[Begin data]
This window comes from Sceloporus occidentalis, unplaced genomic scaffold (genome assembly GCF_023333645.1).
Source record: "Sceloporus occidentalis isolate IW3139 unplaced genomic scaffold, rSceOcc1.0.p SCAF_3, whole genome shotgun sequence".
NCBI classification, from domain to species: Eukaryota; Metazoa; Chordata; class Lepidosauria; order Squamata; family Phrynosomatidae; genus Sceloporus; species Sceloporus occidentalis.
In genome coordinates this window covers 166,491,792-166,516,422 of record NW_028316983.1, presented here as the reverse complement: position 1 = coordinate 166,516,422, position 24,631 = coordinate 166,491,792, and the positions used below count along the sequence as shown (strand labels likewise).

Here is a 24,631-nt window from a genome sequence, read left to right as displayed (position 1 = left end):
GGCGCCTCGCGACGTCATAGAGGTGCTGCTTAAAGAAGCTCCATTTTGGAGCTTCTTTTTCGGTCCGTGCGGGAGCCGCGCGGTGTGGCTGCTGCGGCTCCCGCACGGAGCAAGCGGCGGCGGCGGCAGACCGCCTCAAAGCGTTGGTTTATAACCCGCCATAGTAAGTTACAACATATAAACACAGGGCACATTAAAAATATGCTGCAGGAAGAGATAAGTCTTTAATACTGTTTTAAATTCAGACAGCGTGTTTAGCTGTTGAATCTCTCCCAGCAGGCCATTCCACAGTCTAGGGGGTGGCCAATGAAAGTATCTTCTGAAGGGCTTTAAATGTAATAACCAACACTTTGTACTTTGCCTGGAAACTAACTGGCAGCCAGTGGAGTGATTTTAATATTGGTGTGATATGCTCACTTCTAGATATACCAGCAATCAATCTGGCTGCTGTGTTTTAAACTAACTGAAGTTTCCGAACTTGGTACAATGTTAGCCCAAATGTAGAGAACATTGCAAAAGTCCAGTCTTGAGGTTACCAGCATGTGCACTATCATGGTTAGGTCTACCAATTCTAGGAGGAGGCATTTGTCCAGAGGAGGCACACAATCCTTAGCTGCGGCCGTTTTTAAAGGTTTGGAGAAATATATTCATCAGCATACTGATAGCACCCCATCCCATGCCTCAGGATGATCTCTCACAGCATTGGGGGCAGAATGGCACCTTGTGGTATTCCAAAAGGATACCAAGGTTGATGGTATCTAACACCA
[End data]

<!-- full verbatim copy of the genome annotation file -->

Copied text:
This window comes from Sceloporus occidentalis, unplaced genomic scaffold (genome assembly GCF_023333645.1).
Source record: "Sceloporus occidentalis isolate IW3139 unplaced genomic scaffold, rSceOcc1.0.p SCAF_3, whole genome shotgun sequence".
NCBI classification, from domain to species: Eukaryota; Metazoa; Chordata; class Lepidosauria; order Squamata; family Phrynosomatidae; genus Sceloporus; species Sceloporus occidentalis.
In genome coordinates this window covers 166,491,792-166,516,422 of record NW_028316983.1, presented here as the reverse complement: position 1 = coordinate 166,516,422, position 24,631 = coordinate 166,491,792, and the positions used below count along the sequence as shown (strand labels likewise).

Here is a 24,631-nt window from a genome sequence, read left to right as displayed (position 1 = left end):
GGCGCCTCGCGACGTCATAGAGGTGCTGCTTAAAGAAGCTCCATTTTGGAGCTTCTTTTTCGGTCCGTGCGGGAGCCGCGCGGTGTGGCTGCTGCGGCTCCCGCACGGAGCAAGCGGCGGCGGCGGCAGACCGCCTCAAAGCGTTGGTTTATAACCCGCCATAGTAAGTTACAACATATAAACACAGGGCACATTAAAAATATGCTGCAGGAAGAGATAAGTCTTTAATACTGTTTTAAATTCAGACAGCGTGTTTAGCTGTTGAATCTCTCCCAGCAGGCCATTCCACAGTCTAGGGGGTGGCCAATGAAAGTATCTTCTGAAGGGCTTTAAATGTAATAACCAACACTTTGTACTTTGCCTGGAAACTAACTGGCAGCCAGTGGAGTGATTTTAATATTGGTGTGATATGCTCACTTCTAGATATACCAGCAATCAATCTGGCTGCTGTGTTTTAAACTAACTGAAGTTTCCGAACTTGGTACAATGTTAGCCCAAATGTAGAGAACATTGCAAAAGTCCAGTCTTGAGGTTACCAGCATGTGCACTATCATGGTTAGGTCTACCAATTCTAGGAGGAGGCATTTGTCCAGAGGAGGCACACAATCCTTAGCTGCGGCCGTTTTTAAAGGTTTGGAGAAATATATTCATCAGCATACTGATAGCACCCCATCCCATGCCTCAGGATGATCTCTCACAGCATTGGGGGCAGAATGGCACCTTGTGGTATTCCAAAAGGATACCAAGGTTGATGGTATCTAACACCA